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Corned Beef

In preparation for St. Patrick’s Day, I sat down with our very own Jeremy Johnson, Willy West Meat Manager, to talk corned beef. Along with taking some time to explain to me what corned beef is and why people eat it on St. Patrick’s Day, I also learned that he started making the corned beef we sell in the meat case a few years ago to make sure that there was a local, grass-fed option for all of us Co-op shoppers.

Corned beef is often thought of as a traditional Irish food and, while it was a main export from Ireland for quite some time, its consumption is more of an Irish-American tradition. When it was primarily exported from Ireland, it was too expensive for most Irish families to buy and eat. As the Irish immigrated to the US and found it inexpensive and readily available, it replaced bacon in several more traditionally Irish recipes.

The nitty gritty
Down to the nitty gritty. Corned beef is just spiced, salt-cured beef. It is generally made with brisket, but it can be made from most any cut. It can be made dry—that’s how Jeremy makes it and that’s the recipe he’s shared here—and it can be made in a saltwater solution as well. The spice blends used vary greatly and should always be adjusted to personal taste. If you plan to make your own, make sure to get a head start, as it takes a whole week just to cure, plus another day in the slow cooker if you’re making corned beef and cabbage. No pressure to do it yourself though, we will have plenty ready for you at the meat counters.

How to make corned beef at home:

  • 4-5 lb. brisket
  • 1/2 cup kosher salt or sea salt
  • 1 Tbs. cracked peppercorns
  • 3-4 bay leaves crumbled
  • 1 Tbs. paprika
  • 1 Tbs. mustard seed
  • 1 Tbs. allspice
  • 1 Tbs. dried thyme

Directions:Mix all the spices together and set aside. Take a fork and poke holes all over the brisket. Rub all sides of the brisket with the salt and spices, using it all up. Place the rubbed brisket in a resealable plastic bag, removing as much air as possible before sealing. Place the bag between two cookie sheets and weigh it down with heavy cans and refrigerate. Flip brisket everyday for the next seven days. Remove the now-cured brisket from the bag and rinse well with water, patting dry afterward.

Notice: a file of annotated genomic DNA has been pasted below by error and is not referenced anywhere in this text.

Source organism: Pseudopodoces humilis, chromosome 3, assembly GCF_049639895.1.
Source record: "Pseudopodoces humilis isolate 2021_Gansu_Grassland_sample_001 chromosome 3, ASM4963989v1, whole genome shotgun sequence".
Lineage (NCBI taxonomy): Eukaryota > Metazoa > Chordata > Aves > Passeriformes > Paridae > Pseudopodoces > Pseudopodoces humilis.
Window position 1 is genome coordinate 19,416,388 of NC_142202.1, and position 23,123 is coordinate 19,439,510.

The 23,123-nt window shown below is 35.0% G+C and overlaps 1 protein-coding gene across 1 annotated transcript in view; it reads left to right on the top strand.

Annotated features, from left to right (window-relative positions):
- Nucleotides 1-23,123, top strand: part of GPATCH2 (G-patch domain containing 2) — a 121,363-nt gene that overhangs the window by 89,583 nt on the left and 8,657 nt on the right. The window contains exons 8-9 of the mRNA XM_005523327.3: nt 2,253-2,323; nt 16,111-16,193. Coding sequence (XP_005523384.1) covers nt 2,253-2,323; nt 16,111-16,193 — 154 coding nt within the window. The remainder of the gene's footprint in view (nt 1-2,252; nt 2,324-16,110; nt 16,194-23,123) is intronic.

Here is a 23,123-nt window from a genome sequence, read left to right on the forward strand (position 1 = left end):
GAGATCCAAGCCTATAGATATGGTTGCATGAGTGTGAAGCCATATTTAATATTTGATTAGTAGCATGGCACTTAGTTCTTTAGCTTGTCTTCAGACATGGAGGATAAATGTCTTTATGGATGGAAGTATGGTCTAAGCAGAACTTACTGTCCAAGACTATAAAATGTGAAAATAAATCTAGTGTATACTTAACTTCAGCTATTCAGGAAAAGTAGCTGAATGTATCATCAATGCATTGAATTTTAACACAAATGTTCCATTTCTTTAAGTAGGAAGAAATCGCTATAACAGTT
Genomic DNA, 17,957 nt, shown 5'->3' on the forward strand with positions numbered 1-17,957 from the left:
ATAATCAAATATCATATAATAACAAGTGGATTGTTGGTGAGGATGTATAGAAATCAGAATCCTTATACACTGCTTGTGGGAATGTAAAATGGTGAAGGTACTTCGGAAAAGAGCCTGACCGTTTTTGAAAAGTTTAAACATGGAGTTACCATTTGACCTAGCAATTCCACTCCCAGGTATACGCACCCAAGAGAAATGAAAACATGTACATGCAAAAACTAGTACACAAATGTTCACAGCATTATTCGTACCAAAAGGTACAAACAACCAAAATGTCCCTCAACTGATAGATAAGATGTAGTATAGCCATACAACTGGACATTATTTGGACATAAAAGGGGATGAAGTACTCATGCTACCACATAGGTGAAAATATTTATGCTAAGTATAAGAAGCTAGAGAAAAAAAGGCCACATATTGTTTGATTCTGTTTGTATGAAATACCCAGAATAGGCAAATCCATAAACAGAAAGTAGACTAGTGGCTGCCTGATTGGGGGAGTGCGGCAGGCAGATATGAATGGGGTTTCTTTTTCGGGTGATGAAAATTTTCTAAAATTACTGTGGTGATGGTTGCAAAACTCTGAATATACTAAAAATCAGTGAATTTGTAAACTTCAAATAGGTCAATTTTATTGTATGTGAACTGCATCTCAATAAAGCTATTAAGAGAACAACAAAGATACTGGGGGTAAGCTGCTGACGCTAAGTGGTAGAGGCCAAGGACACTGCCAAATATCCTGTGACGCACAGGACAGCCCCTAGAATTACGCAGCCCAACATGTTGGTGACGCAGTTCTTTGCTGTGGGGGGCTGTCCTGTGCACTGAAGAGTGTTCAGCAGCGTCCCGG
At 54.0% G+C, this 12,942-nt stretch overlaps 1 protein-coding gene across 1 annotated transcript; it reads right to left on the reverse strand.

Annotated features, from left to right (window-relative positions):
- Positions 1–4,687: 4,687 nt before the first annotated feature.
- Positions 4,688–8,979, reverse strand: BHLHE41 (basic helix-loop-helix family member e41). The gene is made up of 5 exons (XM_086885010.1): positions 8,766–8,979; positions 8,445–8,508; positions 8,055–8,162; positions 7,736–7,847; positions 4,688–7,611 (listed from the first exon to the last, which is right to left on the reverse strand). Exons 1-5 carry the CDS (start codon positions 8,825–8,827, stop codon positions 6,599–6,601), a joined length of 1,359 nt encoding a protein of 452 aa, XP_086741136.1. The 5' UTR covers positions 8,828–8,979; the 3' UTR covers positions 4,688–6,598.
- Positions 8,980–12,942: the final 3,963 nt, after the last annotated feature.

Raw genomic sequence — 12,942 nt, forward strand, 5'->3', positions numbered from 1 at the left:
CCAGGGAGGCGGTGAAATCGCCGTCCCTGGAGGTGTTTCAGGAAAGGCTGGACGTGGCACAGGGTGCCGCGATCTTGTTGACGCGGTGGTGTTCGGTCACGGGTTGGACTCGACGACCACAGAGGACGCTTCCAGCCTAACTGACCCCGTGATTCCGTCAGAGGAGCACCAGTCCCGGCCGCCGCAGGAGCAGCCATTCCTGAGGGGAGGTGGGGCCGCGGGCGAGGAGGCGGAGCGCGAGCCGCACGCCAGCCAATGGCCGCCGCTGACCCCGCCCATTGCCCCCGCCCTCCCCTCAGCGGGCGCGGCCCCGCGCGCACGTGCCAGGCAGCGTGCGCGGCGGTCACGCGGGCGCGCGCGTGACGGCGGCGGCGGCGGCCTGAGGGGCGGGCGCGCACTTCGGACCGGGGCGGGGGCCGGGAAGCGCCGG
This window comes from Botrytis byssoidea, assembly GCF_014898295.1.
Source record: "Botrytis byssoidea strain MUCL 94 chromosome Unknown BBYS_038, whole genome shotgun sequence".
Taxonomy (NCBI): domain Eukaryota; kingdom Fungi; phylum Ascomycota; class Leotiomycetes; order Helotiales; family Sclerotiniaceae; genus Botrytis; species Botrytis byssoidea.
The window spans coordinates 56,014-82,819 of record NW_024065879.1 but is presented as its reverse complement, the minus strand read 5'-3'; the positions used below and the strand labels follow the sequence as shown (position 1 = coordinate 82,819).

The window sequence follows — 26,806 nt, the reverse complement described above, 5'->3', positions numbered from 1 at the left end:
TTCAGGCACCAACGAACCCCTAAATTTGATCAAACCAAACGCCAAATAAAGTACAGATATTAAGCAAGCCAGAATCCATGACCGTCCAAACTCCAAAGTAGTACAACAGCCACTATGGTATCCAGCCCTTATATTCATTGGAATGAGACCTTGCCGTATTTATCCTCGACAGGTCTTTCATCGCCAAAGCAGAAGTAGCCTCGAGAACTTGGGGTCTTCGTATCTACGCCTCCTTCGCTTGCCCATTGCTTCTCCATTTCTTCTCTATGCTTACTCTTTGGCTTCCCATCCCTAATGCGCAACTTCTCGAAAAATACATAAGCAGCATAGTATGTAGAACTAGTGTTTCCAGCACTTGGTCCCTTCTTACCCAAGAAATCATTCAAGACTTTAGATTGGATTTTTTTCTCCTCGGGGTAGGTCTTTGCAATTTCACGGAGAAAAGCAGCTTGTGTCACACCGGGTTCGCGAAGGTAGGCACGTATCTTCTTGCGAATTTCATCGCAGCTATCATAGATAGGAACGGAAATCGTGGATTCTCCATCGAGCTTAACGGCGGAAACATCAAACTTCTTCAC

Optional cooking method: Place corned beef in a large Dutch oven and add enough water to cover meat plus an extra half-inch.
Simmer for 2-3 hours or until fork tender.

Corned Beef and Cabbage
(Adapted from Martha Stewart)

  • 2 celery stalks
  • 3 carrots
  • 1 small onion, cut into wedges
  • 1/2 lb small potatoes (cut them into big chunks if they’re on the larger side)
  • 6 sprigs thyme
  • 1 corned beef brisket
  • 1 Tbs. pickling spice
  • 1/2 head savoy cabbage, cut into wedges
  • grainy mustard, for serving

Directions: Chop carrots and celery into large chunks. Throw all the veggies except cabbage into the bottom of a large slow cooker. Put the corned beef on top of the veggies, fat side up. Sprinkle the pickling spice on top. Add enough water to not quite cover the meat, probably a little more than a quart.
Cover and cook for 8 1/2 hours on low (or about 4 hours on high if you’re in a hurry).

Lay the cabbage on top of the corned beef and cook for an additional 1 1/2 hours (45 min on high) until both the cabbage and beef are tender. Slice the corned beef against the grain in thin slices and serve with veggies, cooking liquid, and grainy mustard.

Corned Beef Hash
(Adapted from Epicurious)

  • 1 lb. russet potatoes, diced
  • 1 lb. piece cooked corned beef, cut into pieces
  • 1 cup onion, chopped
  • 1 large red bell pepper, diced
  • 2 Tbs. butter
  • 1/4 cup cream
  • 4 large eggs (if making as breakfast dish)
  • 1 Tbs. flat-leaf parsley, chopped

Directions: Boil potatoes in salted water for 3 minutes and drain. Put the corned beef into a food processor and pulse until it’s chopped into smallish pieces. Sauté onion and bell pepper over med high heat in a large skillet until browned. Add in the potatoes and sauté another 5 minutes or so. Stir in the beef and continue to cook until everything is looking browned and smelling delicious. Stir in the cream and continue to stir for another minute.

If this is going to be a breakfast dish, now is the time to make four wells in the hash, breaking one egg into each well. Turn the heat down to med low and cover for about 5 minutes, depending on how runny you like your eggs. Garnish with parsley and enjoy.

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